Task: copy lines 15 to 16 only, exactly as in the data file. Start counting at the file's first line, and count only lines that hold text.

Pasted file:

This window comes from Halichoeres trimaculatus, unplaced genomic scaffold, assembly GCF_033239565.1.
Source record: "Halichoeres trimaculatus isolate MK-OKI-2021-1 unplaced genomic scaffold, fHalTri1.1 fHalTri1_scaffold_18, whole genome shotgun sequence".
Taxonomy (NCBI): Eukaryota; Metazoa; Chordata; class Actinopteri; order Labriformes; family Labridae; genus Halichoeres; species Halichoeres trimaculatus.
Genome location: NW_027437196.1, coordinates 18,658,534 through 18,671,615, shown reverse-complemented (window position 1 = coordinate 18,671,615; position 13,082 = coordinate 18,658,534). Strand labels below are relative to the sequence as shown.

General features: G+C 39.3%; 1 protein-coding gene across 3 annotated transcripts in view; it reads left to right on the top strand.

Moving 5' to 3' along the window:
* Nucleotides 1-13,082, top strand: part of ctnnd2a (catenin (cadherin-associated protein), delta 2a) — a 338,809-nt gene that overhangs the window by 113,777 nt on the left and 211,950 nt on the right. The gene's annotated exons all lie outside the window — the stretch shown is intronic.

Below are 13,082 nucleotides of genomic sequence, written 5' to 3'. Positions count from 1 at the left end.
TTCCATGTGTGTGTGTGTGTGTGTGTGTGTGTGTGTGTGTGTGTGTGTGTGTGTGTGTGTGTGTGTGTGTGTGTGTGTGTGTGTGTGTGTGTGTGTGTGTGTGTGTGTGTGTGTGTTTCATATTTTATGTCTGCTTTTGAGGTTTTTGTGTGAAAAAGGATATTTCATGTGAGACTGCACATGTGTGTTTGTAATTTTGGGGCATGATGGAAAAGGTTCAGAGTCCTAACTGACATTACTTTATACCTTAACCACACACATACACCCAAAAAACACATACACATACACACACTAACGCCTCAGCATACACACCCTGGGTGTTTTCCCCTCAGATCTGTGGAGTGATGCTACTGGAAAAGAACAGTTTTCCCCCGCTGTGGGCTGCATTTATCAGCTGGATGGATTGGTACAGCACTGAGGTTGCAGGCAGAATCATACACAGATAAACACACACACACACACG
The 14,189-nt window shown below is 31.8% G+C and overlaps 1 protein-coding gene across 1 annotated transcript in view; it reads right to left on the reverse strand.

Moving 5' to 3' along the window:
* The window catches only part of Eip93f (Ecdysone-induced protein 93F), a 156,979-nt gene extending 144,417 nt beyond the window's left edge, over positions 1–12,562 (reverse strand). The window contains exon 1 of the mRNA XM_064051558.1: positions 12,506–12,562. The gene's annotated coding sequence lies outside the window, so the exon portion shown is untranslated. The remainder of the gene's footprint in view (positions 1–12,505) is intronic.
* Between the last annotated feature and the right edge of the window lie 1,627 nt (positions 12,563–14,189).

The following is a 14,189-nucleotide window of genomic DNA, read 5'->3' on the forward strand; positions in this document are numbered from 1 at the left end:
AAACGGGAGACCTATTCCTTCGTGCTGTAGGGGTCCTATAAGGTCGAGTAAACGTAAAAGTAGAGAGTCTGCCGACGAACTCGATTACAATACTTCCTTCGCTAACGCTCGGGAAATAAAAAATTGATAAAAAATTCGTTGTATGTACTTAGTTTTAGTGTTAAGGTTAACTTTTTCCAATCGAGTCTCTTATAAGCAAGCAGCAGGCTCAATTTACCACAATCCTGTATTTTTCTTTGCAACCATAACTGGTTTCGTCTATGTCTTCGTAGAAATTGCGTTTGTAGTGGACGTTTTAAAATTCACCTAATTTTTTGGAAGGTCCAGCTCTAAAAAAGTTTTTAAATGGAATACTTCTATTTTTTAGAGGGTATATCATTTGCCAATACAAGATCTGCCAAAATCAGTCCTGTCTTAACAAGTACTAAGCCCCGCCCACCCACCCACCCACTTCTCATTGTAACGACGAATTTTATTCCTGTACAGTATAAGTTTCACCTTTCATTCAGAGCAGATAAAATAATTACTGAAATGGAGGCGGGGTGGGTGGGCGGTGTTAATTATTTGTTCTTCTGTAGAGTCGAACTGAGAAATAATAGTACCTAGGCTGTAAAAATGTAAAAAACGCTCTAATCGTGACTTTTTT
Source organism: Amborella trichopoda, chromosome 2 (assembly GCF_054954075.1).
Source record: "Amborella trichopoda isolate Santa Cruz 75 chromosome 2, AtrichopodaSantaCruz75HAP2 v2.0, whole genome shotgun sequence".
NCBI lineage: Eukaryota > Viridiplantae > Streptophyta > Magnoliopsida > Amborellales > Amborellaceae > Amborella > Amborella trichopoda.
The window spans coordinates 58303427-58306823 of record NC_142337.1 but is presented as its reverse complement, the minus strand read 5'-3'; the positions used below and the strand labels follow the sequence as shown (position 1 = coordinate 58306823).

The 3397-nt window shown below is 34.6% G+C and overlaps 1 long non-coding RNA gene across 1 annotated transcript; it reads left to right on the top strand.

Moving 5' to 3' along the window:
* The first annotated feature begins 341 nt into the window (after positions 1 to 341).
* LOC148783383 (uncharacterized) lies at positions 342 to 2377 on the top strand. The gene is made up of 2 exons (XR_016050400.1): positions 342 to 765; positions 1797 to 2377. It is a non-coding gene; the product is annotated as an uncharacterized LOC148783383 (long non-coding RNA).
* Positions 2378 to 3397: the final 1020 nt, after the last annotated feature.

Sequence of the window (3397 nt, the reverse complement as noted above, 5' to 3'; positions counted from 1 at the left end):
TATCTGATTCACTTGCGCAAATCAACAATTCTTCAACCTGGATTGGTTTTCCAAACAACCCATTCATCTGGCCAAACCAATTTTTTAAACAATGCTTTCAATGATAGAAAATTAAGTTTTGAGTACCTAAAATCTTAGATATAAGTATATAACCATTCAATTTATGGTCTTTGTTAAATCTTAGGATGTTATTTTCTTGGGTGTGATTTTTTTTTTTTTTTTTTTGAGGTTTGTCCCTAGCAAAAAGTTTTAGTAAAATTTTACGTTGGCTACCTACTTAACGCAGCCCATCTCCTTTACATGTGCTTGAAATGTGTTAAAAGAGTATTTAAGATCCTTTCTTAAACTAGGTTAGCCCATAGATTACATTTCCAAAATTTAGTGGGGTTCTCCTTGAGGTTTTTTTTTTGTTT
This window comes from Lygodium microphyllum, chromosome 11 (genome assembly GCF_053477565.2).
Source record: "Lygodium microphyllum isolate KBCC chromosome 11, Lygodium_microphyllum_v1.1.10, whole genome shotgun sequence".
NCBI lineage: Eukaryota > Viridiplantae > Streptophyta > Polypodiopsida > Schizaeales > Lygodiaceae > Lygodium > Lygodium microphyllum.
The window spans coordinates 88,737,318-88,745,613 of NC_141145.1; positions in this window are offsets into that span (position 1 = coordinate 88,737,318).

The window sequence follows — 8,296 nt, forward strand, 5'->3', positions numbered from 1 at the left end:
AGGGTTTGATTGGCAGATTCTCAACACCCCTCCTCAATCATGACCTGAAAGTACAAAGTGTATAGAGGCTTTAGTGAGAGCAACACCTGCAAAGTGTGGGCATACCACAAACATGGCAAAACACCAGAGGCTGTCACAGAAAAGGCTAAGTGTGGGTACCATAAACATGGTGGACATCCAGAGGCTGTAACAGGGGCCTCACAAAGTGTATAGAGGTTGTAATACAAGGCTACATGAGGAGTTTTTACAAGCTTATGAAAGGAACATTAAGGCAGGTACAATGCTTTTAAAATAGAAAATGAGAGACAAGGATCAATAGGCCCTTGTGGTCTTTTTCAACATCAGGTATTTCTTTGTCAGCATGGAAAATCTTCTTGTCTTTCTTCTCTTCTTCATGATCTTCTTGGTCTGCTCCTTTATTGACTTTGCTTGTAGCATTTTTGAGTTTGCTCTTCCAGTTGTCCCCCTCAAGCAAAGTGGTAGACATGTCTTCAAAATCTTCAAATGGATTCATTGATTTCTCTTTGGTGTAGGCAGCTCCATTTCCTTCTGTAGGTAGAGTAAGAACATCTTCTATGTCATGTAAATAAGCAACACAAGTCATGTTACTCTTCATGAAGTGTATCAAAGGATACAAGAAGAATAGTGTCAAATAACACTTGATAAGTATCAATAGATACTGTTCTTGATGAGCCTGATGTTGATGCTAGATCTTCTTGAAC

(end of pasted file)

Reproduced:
AAACGGGAGACCTATTCCTTCGTGCTGTAGGGGTCCTATAAGGTCGAGTAAACGTAAAAGTAGAGAGTCTGCCGACGAACTCGATTACAATACTTCCTTCGCTAACGCTCGGGAAATAAAAAATTGATAAAAAATTCGTTGTATGTACTTAGTTTTAGTGTTAAGGTTAACTTTTTCCAATCGAGTCTCTTATAAGCAAGCAGCAGGCTCAATTTACCACAATCCTGTATTTTTCTTTGCAACCATAACTGGTTTCGTCTATGTCTTCGTAGAAATTGCGTTTGTAGTGGACGTTTTAAAATTCACCTAATTTTTTGGAAGGTCCAGCTCTAAAAAAGTTTTTAAATGGAATACTTCTATTTTTTAGAGGGTATATCATTTGCCAATACAAGATCTGCCAAAATCAGTCCTGTCTTAACAAGTACTAAGCCCCGCCCACCCACCCACCCACTTCTCATTGTAACGACGAATTTTATTCCTGTACAGTATAAGTTTCACCTTTCATTCAGAGCAGATAAAATAATTACTGAAATGGAGGCGGGGTGGGTGGGCGGTGTTAATTATTTGTTCTTCTGTAGAGTCGAACTGAGAAATAATAGTACCTAGGCTGTAAAAATGTAAAAAACGCTCTAATCGTGACTTTTTT
Source organism: Amborella trichopoda, chromosome 2 (assembly GCF_054954075.1).